A new discussion paper has been released by the New Zealand International Business Forum (NZIBF) delving into the potential in a future free trade agreement with the United Kingdom – NZ-UK FTA – as the UK prepares to leave the European Union.
NZIBF chair Malcolm Bailey says the UK is one of New Zealand’s most steadfast and like-minded trade friends.
“We have deep shared history, culture and people-to-people links. Despite the huge shift in our trade to the Asia-Pacific, the UK remains our fifth-largest trading partner, fourth-biggest agri-food export destination and fifth-biggest source of investment,” he added.
The NZIBF report was prepared by associate director Stephanie Honey on the basis of interviews with a wide range of business and other contacts over the last three months.
Bailey noted the UK was a key market for many NZIBF members, especially for sheepmeat, wine, apples and honey, and with huge potential on dairy and beef.
“The British are world leaders in services trade, in the tech sector and in the creative economy, and there are some exciting potential synergies there. The UK also offers a high-value market for sophisticated niche manufactured products such as agri-tech and medical devices.
“There are still some barriers between us, especially in the agri-food area and in some aspects of services trade. I would expect to see dynamic gains in both economies if we can free those barriers up and use the agreement to build new global value chains serving markets in Asia and North America,” Bailey adds.
The UK and New Zealand have both signalled an interest in an FTA. New Zealand was one of only four new potential partners identified by the UK earlier this year. The New Zealand Government has launched a consultation process for stakeholders.
Highlights from the report were presented today by NZIBF executive director Stephen Jacobi to a business audience brought together by NZIBF member Russell McVeagh and the British NZ Business Association.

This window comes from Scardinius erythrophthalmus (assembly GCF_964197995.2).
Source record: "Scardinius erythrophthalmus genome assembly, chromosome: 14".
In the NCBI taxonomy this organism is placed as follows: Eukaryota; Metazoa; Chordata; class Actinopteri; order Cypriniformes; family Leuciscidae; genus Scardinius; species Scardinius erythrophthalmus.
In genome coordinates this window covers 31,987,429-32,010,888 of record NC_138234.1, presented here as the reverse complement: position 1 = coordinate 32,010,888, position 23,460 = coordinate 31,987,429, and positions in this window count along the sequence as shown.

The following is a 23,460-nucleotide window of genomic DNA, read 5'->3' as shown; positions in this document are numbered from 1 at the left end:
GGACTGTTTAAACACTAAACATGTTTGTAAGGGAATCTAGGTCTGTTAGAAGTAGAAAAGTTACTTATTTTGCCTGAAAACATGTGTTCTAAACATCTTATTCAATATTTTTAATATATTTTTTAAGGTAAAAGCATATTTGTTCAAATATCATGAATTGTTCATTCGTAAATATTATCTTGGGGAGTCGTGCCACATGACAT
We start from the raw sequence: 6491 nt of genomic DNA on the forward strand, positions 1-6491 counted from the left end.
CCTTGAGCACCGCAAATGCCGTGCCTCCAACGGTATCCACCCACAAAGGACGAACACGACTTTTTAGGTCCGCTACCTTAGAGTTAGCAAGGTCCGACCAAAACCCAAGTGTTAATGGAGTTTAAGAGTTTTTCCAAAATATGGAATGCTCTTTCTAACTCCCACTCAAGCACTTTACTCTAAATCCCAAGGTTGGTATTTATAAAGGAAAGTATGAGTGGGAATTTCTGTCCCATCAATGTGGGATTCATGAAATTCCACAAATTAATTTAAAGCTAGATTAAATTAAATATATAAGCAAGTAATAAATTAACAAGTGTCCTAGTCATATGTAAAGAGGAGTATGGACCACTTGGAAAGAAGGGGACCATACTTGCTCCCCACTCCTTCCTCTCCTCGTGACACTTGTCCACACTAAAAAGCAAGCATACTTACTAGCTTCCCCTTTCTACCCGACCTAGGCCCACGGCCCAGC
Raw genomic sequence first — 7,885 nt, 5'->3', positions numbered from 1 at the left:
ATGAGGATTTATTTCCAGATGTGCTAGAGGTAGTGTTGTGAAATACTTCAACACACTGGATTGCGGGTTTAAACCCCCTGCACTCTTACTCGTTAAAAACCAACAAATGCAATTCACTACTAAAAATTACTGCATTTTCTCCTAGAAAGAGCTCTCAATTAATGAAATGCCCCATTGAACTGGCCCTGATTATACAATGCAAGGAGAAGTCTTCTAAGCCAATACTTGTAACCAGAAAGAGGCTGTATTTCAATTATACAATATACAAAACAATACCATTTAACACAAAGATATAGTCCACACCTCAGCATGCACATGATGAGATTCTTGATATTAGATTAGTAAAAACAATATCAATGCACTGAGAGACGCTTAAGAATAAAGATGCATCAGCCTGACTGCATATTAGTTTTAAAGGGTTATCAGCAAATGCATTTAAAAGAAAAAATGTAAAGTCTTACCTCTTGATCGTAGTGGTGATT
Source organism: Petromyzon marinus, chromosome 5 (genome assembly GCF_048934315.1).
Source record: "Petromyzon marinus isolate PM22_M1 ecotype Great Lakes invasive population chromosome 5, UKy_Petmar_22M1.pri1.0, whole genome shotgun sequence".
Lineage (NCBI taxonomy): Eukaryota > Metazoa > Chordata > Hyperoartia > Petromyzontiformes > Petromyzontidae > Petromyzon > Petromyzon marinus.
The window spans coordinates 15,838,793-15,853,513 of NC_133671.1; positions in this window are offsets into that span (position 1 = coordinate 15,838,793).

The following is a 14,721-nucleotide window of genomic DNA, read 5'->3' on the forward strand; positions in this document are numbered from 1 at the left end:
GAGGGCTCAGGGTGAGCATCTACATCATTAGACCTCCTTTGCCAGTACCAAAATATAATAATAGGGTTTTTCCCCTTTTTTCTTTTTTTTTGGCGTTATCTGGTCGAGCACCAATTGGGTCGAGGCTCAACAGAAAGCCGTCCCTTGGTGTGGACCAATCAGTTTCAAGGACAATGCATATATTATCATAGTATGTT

“A future NZ-UK FTA has a strategic dimension, potentially serving as a building block towards eventual UK membership of the Comprehensive and Progressive Agreement for Trans-Pacific Partnership, or CPTPP,” comments Jacobi. “Perhaps one day it might even form part of a Commonwealth-wide trade arrangement. That’s why we need this deal to be as ambitious as possible”.
“Despite uncertainties about the Brexit process, we look forward to engaging with New Zealand and UK business colleagues and officials as this process moves forward,” concluded Jacobi.
The report reminds readers that the UK is still significant. It is a sophisticated market of over 66 million people, with the fifth largest economy in the world and is the second-largest in the EU worth US$2.94 trillion, plus it is a member of both G7 and G20. New Zealand, despite its small size, is a strong economic performer offering useful niche opportunities.
New Zealand is a counter seasonal producer in both the livestock and horticulture sectors, it highlights.
“There is potential for British and New Zealand producers to work together to offer year-round shelf supply in a range of markets, grow brands and consumption and to develop innovative and complementary approaches that draw on the best expertise, ideas, resources and areas of comparative advantage in each economy. This partnering could supply not just each other’s markets but also third countries, especially in the Asia-Pacific.”
A NZ-UK FTA could also lead to the design of non-tariff measures enabling trade through the use of World Trade Organisation (WTO)-plus approaches to sanitary and phytosanitary (SPS) measures, standards and labelling, the report suggests. In addition, New Zealand’s recognition as an international leader in areas such as food safety and animal welfare is well understood by the UK and others in the EU, as evidenced by the now 20-year-old EU-New Zealand Veterinary Agreement.
“The New Zealand business community would want to see such a framework continue post-Brexit in respect of the UK, as well as an acknowledgement of equivalence on animal welfare and outcomes-focused regulatory approaches.”
The preparation of the NZIBF report was supported by BusinessNZ, Beet + Lamb NZ, Dairy Companies’ Association (DCANZ), Meat Industry Association, NZ Winegrowers and NZ Apples and Pears.